From an epidemiological point of view, it is important to highlight the need to identify variables that indicate patient risk and prognosis. The most popular indicator is undoubtedly the mortality risk, which measures the likelihood that a patient will die if he or she has the disease. Precise estimations are not simple, and as indicated above, given the observational nature of the recorded data, the presence of biases is customary. According to Lipsitch et al.,6 biases occur because of a delay in recording information or because there is a preponderance of patients at higher risk in the database. A potential solution to this problem in the analyses is to stratify patients into different groups based on their severity and prognosis. The use of specific techniques to manage causal inference or missing data, such as the Propensity Score or doubly robust estimators, is also recommended.7 This approach can improve statistical inference drawn from patients belonging to each stratum.

The large discrepancies in the proportion of symptomatic patients and the mortality risk associated with SARS-CoV-2 underline the need to adopt these approaches. On March 5, 2020, the percentage of asymptomatic patients reported by the European Center for Disease Prevention and Control was 80%. However, in a study of patients from the Diamond Princess cruise ship, this figure was 20%.9 In the latter case, the study sample comprised a greater proportion of older patients with a higher probability of presenting symptoms, making it difficult to extrapolate the conclusions to the general population. Similarly, the fatality rate varies significantly (estimates range between 0.4% and 15%10), partially due to the problems mentioned. The precise characterization of these variables based on the epidemiological profiles of the population is essential to understand the transmission mechanisms of the virus11 and predict future care demands.

A basic criticism of epidemic modelling is that parameters are frequently adjusted according to government-provided statistics on infected subjects, despite the fact that very few countries can provide clear evidence that these figures reflect the real situation, given the lack of knowledge about the percentage of asymptomatic patients and lack of overall testing among the population. In fact, asymptomatic patients may be the main transmitters of the virus.11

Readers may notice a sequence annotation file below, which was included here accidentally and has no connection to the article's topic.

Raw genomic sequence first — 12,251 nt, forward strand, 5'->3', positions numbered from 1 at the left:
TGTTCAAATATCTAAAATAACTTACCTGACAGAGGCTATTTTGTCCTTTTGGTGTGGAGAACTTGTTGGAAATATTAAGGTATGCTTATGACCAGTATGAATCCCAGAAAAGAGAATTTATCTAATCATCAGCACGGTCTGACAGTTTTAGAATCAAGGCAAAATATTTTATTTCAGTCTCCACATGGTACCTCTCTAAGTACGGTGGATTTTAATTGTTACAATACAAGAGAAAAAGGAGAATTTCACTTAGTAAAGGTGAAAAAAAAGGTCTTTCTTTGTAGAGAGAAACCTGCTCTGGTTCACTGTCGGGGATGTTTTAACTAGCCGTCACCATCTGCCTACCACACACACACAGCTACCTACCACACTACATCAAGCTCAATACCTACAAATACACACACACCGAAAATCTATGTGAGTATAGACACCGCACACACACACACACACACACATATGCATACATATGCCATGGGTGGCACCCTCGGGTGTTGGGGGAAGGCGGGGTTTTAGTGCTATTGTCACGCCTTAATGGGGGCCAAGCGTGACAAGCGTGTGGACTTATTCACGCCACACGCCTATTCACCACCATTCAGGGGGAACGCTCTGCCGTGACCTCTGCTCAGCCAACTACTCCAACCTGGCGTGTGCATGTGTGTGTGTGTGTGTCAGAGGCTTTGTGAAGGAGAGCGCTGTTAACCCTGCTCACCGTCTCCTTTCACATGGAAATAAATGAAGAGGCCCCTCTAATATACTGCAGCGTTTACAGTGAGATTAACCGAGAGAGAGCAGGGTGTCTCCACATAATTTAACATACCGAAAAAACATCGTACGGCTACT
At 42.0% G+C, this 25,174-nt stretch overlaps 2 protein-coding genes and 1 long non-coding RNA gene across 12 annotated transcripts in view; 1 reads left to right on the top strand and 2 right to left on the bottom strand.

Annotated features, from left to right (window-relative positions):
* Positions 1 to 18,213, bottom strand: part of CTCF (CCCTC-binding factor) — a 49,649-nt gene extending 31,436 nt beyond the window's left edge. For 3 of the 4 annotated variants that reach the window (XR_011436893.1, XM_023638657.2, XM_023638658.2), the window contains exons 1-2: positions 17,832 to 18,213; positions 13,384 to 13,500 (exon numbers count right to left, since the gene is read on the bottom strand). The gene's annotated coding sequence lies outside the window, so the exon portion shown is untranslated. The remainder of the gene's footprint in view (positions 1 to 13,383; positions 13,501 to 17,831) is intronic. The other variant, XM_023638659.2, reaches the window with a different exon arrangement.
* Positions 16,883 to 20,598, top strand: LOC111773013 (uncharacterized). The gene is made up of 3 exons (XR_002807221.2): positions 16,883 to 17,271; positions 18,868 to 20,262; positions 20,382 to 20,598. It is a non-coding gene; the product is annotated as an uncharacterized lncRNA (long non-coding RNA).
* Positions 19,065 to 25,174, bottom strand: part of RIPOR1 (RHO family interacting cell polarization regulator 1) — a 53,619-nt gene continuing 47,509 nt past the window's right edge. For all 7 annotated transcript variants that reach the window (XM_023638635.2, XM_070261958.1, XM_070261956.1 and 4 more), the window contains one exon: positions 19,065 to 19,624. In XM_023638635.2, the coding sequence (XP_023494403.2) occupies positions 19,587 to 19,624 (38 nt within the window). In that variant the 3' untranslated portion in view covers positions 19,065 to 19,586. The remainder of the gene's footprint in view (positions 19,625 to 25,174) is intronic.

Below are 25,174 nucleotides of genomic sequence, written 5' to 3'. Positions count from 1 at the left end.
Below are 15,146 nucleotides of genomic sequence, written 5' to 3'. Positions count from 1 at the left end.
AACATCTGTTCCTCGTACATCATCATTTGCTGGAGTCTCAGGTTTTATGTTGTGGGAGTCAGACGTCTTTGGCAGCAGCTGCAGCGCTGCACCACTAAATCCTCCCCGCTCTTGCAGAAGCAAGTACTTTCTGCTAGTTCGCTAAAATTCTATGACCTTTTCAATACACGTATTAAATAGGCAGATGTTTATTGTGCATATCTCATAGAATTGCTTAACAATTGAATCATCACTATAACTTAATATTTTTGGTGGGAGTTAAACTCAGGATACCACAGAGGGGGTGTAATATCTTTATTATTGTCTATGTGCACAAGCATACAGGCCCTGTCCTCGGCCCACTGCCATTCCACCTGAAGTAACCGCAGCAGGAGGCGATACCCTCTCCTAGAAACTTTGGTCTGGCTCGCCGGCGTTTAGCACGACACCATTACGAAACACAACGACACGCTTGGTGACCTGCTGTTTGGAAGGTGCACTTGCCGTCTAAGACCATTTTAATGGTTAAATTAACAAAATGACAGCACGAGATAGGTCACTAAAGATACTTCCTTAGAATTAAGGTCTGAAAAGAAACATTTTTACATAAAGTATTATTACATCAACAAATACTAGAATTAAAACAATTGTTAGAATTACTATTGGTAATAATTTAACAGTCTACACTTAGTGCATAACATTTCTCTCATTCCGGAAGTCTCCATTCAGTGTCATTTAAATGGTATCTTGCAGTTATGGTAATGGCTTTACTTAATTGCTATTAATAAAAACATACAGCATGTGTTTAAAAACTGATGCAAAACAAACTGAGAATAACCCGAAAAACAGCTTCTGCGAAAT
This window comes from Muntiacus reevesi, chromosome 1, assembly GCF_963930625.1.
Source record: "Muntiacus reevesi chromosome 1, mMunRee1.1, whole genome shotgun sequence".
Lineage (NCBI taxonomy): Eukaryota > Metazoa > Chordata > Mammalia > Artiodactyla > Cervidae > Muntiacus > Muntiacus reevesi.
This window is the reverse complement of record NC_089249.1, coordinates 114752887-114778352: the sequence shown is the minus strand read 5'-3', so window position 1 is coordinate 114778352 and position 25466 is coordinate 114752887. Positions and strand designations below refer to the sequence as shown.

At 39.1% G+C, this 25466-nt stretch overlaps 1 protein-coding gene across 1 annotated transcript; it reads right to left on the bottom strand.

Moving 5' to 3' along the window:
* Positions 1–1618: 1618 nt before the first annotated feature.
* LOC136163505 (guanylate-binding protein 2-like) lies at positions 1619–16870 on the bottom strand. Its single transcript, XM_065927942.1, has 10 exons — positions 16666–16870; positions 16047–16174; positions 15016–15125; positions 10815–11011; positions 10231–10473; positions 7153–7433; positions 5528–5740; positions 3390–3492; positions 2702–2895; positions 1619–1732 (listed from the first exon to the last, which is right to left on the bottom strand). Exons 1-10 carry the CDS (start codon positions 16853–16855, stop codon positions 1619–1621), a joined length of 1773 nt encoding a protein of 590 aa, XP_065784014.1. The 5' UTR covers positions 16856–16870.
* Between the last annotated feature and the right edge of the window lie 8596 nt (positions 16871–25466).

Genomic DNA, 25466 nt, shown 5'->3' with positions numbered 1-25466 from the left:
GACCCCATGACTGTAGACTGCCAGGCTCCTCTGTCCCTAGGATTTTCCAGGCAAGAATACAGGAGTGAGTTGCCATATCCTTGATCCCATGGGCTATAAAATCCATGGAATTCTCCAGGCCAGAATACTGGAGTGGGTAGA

Mathematical models can be an important tool for anticipating future developments and supporting decision-making. However, if data are inaccurate and specific techniques to correct the observational nature of the recorded data are not used, conclusions may be biased. In this regard, all relevant institutions should make an effort and openly provide high-quality data,12 so that scientists can find the solutions most beneficial to society. Simultaneously, in the current era of big data,13 collaboration between different stakeholders (health management, care, research, etc.) is essential. The use of big data would facilitate the construction of more complex models that can take advantage of all data recorded from individual patient monitoring14 and in this way provide more agile responses to current epidemics.15


This work has received financial support from the Consellería de Cultura, Educación e Ordenación Universitaria (accreditation 2019–2022 ED431G-2019/04) and the European Regional Development Fund (ERDF), which acknowledges the CiTIUS-Research Center in Intelligent Technologies of the University of Santiago de Compostela as a Research Center of the Galician University System.

Conflict of interests

The first 2 authors state that they have no conflict of interests.

Francisco-Javier Gonzalez-Barcala has received honoraria for consultancy, projects or presentations from Chiesi, Menarini, Rovi, Bial, GlaxoSmithKline, Laboratorios Esteve, Teva, Gebro Pharma, ALK, Roxall, Stallergenes-Greer, Boehringer Ingelheim, Mundipharma and Novartis.



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Please cite this article as: Matabuena M, Padilla OHM, Gonzalez-Barcala FJ. Modelado estadístico y matemático en la epidemia del coronavirus: algunas consideraciones para minimizar los sesgos en los resultados. Arch Bronconeumol. 2020;56:601–602.